- You will have your pet thoroughly checked up before the relocation trip. This is important because you want to be sure that your cat is in good health before you take them on a car journey that can take a few days.
- You will get a copy of your cat’s medical records – most importantly, that’s the immunization passport. Keep in mind that you will need such documents so that you can register your pet with a new vet at the destination city or town.
- You will discuss with the vet the necessity of sedating your car during the car journey, especially if the poor pet seems too scared and too stressed by everything that’s been happening around them.
What to Do Before Your Movers Arrive
Ensure safety for your cat on move day
You may not realize this but the moving day will pose a number of dangers for your cat so you must make sure your dear pet is as safe as they can be.
Here are some of the things you should consider doing to guarantee a good level of safety for your animal companion:
- Leave your cat in a room that’s far from the packing and moving action on the day of the move. Leave fresh water, favorite cat treats, a litter tray, and a comfortable bed. If possible, ask a family member to look after your pet. And don’t forget to keep the door shut.
- Leave your cat inside their transportation carrier if the door just cannot stay shut all the time. The pet animal may happen to feel safe in it anyway.
- Ask a neighbor if you can leave the cat at their place if none of the above two options is available on moving day. Needless to say, you should keep the animal inside the carrier since he or she will most likely be rather frightened.
7 Common Moving Day Mistakes to Avoid
Transport your cat in your car
The best way to move a cat across the country is to transport the pet in your own vehicle. This way, the animal will be relatively calm because you are there and you will be relieved to be keeping an eye on your dear pet, knowing that they are just fine during the relocation journey.
Follow these useful tips for moving with a cat long distance to a new home:
- Give your cat any anti-anxiety medication as discussed with the vet, especially if the animal looks scared and anxious. If they look OK, you don’t have to resort to any medications.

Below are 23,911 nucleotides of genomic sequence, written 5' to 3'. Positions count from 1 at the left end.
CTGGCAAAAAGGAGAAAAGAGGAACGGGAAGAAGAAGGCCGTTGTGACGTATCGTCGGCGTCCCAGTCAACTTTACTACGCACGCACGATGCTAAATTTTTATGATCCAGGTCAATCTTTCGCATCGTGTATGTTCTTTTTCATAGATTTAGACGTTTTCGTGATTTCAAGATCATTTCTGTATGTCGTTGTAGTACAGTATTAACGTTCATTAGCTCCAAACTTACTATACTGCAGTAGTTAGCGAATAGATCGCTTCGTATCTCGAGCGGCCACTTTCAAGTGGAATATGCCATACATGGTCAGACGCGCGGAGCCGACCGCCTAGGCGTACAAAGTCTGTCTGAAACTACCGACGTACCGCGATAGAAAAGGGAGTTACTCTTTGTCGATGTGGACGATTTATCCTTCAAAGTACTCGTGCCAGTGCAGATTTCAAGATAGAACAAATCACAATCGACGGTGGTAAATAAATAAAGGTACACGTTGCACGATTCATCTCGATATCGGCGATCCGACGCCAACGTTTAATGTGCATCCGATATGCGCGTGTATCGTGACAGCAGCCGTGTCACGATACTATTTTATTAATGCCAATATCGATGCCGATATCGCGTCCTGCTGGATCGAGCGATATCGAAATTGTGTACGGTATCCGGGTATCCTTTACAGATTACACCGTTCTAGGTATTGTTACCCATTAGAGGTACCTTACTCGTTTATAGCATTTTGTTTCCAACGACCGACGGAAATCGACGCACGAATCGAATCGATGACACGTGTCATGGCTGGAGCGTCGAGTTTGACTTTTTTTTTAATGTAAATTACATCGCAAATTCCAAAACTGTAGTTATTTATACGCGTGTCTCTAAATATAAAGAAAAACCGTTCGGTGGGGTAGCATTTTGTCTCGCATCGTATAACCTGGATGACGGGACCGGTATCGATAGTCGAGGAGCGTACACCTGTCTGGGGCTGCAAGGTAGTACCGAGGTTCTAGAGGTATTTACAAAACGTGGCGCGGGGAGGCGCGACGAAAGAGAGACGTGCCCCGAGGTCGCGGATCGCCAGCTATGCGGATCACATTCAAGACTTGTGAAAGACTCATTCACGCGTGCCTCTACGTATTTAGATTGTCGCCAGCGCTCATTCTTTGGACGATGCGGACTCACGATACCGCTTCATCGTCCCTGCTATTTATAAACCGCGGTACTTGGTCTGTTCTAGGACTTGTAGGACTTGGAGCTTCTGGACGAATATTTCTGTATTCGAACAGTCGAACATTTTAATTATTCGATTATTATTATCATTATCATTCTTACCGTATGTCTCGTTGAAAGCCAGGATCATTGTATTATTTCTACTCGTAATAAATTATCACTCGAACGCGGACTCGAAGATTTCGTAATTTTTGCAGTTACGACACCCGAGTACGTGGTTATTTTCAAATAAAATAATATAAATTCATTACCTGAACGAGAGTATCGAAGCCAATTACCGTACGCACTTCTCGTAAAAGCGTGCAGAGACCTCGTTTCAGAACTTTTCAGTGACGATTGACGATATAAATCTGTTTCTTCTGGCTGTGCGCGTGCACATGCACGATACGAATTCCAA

- Keep your cat inside the transportation carrier at all times. Letting your pet loose inside the vehicle is a risk that’s surely not worth taking.
- Be sure to get the cat with the carrier last into the car so that minimize the time your pet will have to spend inside the vehicle.
- Prepare a travel bag with essential items that your pet may need during the trip – fresh water, favorite treats, a blanket or a toy they love, and so on.
- Make sure the cat’s transportation carrier remains safely locked and secure during the relocation journey. Secure the carrier with a seat belt or get one of the passengers to hold it securely on their lap.
10 Things to Remember to Do When Moving
Keep your cat indoors after the move
Probably the best advice on moving with cats is to be extra careful how you handle the immediate post-relocation period for your own cat. Cats will need some time to adjust to the new environment so arm yourself with patience and understanding.
- Take your pet to a safe room in the new house as soon as you arrive. Provide them with all the essentials such as water, food, the litter tray, and some toys. It’s a good idea to leave the transportation carrier in that room as well.
- Check whether the room is secure as far as the door and the windows are concerned. Some cats happen to be too stressed out by the new setting and might try to escape, so make sure yours stays home where it belongs.
- Feel free to let your cat out of that room when you sense he or she has calmed down enough for the next adaptation phase. Make sure all windows and doors that lead outside are safely closed before you decide to introduce your pet to the rest of the apartment or house.
- Make an effort to introduce their old daily routine as soon as possible. Don’t rush the post-relocation adaptation period – be patient and give your animal friend enough time to make sense of the new world around them.